Novel Pervaporation for Separating Acetic Acid and Water Mixtures Using Hollow Fiber Membranes

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Zhou, Fangbin
Koros, William J.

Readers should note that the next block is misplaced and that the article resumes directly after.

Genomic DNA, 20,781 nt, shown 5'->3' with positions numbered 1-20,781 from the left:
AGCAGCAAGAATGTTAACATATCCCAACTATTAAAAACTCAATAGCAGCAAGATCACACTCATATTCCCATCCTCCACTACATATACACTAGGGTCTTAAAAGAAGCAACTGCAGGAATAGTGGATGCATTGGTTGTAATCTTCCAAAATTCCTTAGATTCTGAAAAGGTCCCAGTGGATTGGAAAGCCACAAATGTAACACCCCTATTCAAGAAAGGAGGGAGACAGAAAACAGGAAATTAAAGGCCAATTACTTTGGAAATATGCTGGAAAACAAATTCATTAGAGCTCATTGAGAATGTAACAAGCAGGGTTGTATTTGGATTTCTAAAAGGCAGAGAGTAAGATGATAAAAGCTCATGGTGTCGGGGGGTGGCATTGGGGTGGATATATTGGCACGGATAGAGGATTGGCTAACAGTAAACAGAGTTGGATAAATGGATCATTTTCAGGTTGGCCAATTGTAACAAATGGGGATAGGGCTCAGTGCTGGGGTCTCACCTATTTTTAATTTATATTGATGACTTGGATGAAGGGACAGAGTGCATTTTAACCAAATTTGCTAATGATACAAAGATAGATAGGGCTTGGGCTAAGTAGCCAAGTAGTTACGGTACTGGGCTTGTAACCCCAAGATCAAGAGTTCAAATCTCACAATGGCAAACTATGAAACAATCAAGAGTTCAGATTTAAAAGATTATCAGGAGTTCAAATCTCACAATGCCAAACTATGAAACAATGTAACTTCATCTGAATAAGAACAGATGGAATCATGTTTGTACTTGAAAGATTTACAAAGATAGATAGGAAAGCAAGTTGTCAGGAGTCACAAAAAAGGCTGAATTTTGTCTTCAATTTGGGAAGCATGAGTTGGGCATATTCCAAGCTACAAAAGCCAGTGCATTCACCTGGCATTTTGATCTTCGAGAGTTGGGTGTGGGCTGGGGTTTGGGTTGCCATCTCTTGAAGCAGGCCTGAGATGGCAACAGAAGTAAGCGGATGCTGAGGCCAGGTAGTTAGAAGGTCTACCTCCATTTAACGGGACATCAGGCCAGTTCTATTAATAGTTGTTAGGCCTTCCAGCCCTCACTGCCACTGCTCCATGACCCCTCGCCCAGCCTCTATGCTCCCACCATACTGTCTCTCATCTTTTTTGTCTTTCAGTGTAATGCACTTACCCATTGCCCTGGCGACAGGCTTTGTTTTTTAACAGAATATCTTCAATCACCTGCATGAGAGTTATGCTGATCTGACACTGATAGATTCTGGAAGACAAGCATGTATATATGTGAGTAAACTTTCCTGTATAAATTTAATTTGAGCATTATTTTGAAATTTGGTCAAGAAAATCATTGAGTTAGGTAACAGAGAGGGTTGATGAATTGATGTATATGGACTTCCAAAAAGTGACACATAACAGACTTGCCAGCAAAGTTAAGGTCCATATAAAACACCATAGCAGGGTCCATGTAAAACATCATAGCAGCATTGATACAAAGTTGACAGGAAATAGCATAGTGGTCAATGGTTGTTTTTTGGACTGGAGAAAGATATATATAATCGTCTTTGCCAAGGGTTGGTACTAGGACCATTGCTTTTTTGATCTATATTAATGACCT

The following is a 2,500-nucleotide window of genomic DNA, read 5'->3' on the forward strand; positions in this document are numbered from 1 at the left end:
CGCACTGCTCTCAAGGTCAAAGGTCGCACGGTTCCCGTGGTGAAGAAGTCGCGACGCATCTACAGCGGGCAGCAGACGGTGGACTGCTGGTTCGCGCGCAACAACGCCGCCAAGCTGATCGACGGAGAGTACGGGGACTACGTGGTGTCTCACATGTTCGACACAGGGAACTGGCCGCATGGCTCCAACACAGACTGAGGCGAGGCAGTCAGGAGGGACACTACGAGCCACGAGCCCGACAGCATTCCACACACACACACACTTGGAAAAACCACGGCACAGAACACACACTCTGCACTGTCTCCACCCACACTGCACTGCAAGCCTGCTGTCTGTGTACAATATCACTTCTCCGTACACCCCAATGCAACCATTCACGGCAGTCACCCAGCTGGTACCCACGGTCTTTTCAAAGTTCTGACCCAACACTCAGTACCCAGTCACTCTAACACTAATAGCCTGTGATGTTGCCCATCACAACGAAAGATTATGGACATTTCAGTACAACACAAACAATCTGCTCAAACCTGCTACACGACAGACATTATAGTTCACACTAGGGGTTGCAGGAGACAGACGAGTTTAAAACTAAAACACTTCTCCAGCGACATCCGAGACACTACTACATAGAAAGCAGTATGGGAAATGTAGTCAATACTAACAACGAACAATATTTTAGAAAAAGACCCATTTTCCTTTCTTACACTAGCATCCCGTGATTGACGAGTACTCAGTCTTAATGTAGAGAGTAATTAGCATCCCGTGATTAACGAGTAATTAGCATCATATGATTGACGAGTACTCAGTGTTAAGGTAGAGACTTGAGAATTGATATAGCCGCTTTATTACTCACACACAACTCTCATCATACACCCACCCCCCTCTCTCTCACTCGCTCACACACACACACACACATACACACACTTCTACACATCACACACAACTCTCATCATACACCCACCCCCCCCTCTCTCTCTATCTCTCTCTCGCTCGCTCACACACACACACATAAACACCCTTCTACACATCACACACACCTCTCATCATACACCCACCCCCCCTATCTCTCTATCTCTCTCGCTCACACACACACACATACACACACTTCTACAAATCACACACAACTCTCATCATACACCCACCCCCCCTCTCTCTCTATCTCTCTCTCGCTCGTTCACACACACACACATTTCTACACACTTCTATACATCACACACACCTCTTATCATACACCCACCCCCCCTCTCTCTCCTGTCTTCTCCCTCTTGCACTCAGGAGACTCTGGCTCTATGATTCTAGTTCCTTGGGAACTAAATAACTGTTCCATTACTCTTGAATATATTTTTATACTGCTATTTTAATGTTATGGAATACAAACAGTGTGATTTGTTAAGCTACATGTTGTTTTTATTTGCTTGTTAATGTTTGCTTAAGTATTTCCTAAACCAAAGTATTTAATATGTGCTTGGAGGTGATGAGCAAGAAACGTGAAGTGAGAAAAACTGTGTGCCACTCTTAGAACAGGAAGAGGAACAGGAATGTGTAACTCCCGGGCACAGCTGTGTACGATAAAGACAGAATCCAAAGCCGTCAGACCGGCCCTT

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Commercial pure terephthalic acid (PTA) manufacturing generates process streams mainly containing acetic acid (HAc) and water. A large financial incentive exists to replace the costly and energy intensive distillation column used to recycle HAc-water mixtures. This work focuses on the development of pervaporation technology to separate HAc-water mixtures using a hollow fiber-based membrane unit. Currently a 250 m outer diameter Matrimid® hollow fiber is used in industry for gas separation. Due to the difference between gas and liquid separations, the fiber performance associated with high flux in pervaporation is limited by a pressure change inside the bore along the axial direction of the fiber. A mathematical model was developed to describe the bore pressure change in pervaporation in this work, which demonstrated that spinning a large bore size fiber was a good solution to minimize the bore pressure change. Spinning technology has been adapted to obtain a large bore size defect-free Matrimid® hollow fiber. In addition to a large bore size, the asymmetric fiber exhibits an intrinsically defect-free selective layer supported on an open porous substrate. This eliminates the post-treatment with a caulking layer and has a special advantage for aggressive liquid separation. A proof of concept was provided by testing both small and large bore size defect-free fibers with a model 20% wt HAc feed in a pervaporation system at 101.5oC. The membrane selectivity (~ 25) and water flux (~ 4.5 kg/m2hr) were increased by about 150% with a diameter (O.D. ~ 500 m) twice as large as the regular fiber. Further, a decrease in the HAc flux was observed with the increased bore size due to the reduction in HAc-induced plasticization. Sub-Tg thermal annealing was used to stabilize the fiber by suppressing HAc-induced plasticization. This improves the polymer discrimination of shape and size for penetrants although no chemical reaction occurs with thermal annealing. The resulting membrane selectivity was increased from 10 to about 95 using a large bore size defect-free annealed fiber with acceptable water flux (~ 1.5 kg/m2hr) for 20% wt HAc concentration feed streams. These improvements make Matrimid® hollow fiber membranes very attractive for future scale-up and commercial development.
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